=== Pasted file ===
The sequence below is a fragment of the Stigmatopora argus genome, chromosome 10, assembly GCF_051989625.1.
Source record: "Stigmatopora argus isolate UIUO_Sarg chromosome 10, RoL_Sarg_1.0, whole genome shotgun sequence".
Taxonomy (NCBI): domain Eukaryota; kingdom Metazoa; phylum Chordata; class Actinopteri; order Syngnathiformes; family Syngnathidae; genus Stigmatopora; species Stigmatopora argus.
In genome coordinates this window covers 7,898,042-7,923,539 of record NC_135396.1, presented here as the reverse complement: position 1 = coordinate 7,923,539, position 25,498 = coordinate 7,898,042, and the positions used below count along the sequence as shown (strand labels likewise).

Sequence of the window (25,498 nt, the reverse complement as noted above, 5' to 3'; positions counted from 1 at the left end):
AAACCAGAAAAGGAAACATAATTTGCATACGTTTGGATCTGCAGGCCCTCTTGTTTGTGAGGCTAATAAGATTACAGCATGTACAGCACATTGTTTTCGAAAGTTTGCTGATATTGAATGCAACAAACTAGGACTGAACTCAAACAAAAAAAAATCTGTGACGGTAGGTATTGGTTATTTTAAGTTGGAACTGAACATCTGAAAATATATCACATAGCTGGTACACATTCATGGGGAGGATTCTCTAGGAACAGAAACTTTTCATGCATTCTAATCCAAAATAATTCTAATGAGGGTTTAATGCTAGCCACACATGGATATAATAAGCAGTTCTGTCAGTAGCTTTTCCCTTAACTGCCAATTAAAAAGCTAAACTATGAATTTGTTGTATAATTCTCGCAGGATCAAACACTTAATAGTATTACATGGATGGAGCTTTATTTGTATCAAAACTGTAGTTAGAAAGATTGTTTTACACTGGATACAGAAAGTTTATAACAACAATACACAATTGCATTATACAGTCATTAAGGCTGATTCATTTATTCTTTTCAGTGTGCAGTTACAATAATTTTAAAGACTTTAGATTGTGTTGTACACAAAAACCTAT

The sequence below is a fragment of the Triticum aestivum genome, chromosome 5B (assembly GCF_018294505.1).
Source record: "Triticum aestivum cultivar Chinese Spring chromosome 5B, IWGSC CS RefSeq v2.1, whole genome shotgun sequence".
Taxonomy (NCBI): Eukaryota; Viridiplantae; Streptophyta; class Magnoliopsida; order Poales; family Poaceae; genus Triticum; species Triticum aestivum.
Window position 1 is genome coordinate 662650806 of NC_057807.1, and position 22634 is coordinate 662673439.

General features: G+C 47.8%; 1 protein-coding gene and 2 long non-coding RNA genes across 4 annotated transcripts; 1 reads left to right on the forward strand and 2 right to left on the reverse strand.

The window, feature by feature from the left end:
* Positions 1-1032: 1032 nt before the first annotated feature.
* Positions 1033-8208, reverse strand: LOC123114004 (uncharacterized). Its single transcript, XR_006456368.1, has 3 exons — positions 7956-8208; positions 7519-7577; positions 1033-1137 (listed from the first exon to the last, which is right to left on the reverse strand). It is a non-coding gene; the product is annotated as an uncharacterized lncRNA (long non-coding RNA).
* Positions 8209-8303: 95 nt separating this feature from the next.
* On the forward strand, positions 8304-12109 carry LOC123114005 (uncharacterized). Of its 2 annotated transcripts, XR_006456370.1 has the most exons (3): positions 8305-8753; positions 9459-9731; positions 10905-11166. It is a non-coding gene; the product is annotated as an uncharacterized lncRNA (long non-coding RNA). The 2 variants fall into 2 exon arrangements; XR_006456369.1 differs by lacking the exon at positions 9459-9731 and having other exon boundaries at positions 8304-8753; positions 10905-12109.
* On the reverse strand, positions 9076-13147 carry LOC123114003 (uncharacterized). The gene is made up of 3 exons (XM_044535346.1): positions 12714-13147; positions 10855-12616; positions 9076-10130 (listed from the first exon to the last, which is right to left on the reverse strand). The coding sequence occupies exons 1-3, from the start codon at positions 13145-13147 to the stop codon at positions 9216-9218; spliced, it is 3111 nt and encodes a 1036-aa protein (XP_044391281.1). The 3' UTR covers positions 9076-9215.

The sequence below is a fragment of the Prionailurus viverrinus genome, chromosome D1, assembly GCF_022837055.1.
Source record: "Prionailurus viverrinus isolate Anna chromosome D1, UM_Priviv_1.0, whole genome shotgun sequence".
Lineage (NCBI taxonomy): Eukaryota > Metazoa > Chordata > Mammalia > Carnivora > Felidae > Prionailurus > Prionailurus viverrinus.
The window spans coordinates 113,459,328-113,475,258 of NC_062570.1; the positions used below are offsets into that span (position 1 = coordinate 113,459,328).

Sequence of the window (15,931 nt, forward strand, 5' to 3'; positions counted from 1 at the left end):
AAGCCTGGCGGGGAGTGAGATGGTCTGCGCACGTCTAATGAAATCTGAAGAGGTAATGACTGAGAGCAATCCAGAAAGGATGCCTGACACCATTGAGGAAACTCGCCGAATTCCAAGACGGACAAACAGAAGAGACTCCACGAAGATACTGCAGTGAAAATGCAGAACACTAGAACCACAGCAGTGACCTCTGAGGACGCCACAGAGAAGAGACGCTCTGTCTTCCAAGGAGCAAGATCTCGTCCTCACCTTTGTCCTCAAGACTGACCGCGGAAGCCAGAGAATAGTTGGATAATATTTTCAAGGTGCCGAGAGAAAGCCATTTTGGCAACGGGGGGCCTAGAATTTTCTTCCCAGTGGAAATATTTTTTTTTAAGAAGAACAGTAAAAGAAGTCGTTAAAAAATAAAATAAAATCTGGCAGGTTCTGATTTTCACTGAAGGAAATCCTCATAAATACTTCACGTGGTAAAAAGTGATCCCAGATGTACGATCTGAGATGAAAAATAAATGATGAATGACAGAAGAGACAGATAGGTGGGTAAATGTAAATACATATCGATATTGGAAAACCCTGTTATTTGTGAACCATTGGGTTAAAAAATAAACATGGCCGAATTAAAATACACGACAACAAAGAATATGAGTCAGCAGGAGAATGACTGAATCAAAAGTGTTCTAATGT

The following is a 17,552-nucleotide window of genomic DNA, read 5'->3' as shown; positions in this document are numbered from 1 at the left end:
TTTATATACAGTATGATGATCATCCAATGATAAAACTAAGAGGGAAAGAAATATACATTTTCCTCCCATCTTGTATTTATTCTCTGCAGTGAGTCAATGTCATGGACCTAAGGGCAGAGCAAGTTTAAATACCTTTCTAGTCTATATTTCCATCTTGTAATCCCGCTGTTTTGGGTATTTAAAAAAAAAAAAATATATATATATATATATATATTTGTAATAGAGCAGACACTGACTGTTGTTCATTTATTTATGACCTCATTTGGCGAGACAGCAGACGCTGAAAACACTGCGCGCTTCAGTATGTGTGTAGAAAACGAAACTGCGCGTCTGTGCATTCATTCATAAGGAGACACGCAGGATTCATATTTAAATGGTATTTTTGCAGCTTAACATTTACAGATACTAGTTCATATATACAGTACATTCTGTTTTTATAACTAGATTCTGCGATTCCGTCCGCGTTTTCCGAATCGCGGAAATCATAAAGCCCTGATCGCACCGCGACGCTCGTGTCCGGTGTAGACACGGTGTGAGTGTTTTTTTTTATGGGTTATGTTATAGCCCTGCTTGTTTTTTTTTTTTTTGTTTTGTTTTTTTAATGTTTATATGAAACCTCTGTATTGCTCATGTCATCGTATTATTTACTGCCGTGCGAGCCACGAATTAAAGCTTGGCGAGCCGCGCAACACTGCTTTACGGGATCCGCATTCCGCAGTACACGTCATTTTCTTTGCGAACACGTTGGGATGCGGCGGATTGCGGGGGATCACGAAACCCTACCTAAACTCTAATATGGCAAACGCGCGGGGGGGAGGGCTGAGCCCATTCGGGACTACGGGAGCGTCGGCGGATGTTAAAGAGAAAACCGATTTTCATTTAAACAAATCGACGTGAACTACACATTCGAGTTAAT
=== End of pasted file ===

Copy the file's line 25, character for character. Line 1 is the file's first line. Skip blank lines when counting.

TTTATATACAGTATGATGATCATCCAATGATAAAACTAAGAGGGAAAGAAATATACATTTTCCTCCCATCTTGTATTTATTCTCTGCAGTGAGTCAATGTCATGGACCTAAGGGCAGAGCAAGTTTAAATACCTTTCTAGTCTATATTTCCATCTTGTAATCCCGCTGTTTTGGGTATTTAAAAAAAAAAAAATATATATATATATATATATATTTGTAATAGAGCAGACACTGACTGTTGTTCATTTATTTATGACCTCATTTGGCGAGACAGCAGACGCTGAAAACACTGCGCGCTTCAGTATGTGTGTAGAAAACGAAACTGCGCGTCTGTGCATTCATTCATAAGGAGACACGCAGGATTCATATTTAAATGGTATTTTTGCAGCTTAACATTTACAGATACTAGTTCATATATACAGTACATTCTGTTTTTATAACTAGATTCTGCGATTCCGTCCGCGTTTTCCGAATCGCGGAAATCATAAAGCCCTGATCGCACCGCGACGCTCGTGTCCGGTGTAGACACGGTGTGAGTGTTTTTTTTTATGGGTTATGTTATAGCCCTGCTTGTTTTTTTTTTTTTTGTTTTGTTTTTTTAATGTTTATATGAAACCTCTGTATTGCTCATGTCATCGTATTATTTACTGCCGTGCGAGCCACGAATTAAAGCTTGGCGAGCCGCGCAACACTGCTTTACGGGATCCGCATTCCGCAGTACACGTCATTTTCTTTGCGAACACGTTGGGATGCGGCGGATTGCGGGGGATCACGAAACCCTACCTAAACTCTAATATGGCAAACGCGCGGGGGGGAGGGCTGAGCCCATTCGGGACTACGGGAGCGTCGGCGGATGTTAAAGAGAAAACCGATTTTCATTTAAACAAATCGACGTGAACTACACATTCGAGTTAAT